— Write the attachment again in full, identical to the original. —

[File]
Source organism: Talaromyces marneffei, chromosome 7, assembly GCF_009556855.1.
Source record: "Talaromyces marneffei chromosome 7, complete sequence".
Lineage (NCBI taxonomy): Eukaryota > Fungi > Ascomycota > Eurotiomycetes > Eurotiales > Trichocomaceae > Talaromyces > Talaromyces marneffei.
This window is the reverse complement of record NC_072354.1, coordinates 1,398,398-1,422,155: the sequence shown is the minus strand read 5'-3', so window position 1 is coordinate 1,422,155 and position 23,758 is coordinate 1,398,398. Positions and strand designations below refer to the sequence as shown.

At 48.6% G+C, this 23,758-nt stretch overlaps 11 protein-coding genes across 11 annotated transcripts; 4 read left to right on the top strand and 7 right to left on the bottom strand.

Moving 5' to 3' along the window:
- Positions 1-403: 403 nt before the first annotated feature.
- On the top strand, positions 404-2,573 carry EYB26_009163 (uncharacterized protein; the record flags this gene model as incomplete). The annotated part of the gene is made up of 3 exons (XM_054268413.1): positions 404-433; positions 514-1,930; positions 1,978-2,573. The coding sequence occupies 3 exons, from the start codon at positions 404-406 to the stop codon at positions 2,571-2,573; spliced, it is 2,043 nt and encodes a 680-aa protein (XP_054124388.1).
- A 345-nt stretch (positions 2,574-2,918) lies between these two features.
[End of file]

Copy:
Source organism: Talaromyces marneffei, chromosome 7, assembly GCF_009556855.1.
Source record: "Talaromyces marneffei chromosome 7, complete sequence".
Lineage (NCBI taxonomy): Eukaryota > Fungi > Ascomycota > Eurotiomycetes > Eurotiales > Trichocomaceae > Talaromyces > Talaromyces marneffei.
This window is the reverse complement of record NC_072354.1, coordinates 1,398,398-1,422,155: the sequence shown is the minus strand read 5'-3', so window position 1 is coordinate 1,422,155 and position 23,758 is coordinate 1,398,398. Positions and strand designations below refer to the sequence as shown.

At 48.6% G+C, this 23,758-nt stretch overlaps 11 protein-coding genes across 11 annotated transcripts; 4 read left to right on the top strand and 7 right to left on the bottom strand.

Moving 5' to 3' along the window:
- Positions 1-403: 403 nt before the first annotated feature.
- On the top strand, positions 404-2,573 carry EYB26_009163 (uncharacterized protein; the record flags this gene model as incomplete). The annotated part of the gene is made up of 3 exons (XM_054268413.1): positions 404-433; positions 514-1,930; positions 1,978-2,573. The coding sequence occupies 3 exons, from the start codon at positions 404-406 to the stop codon at positions 2,571-2,573; spliced, it is 2,043 nt and encodes a 680-aa protein (XP_054124388.1).
- A 345-nt stretch (positions 2,574-2,918) lies between these two features.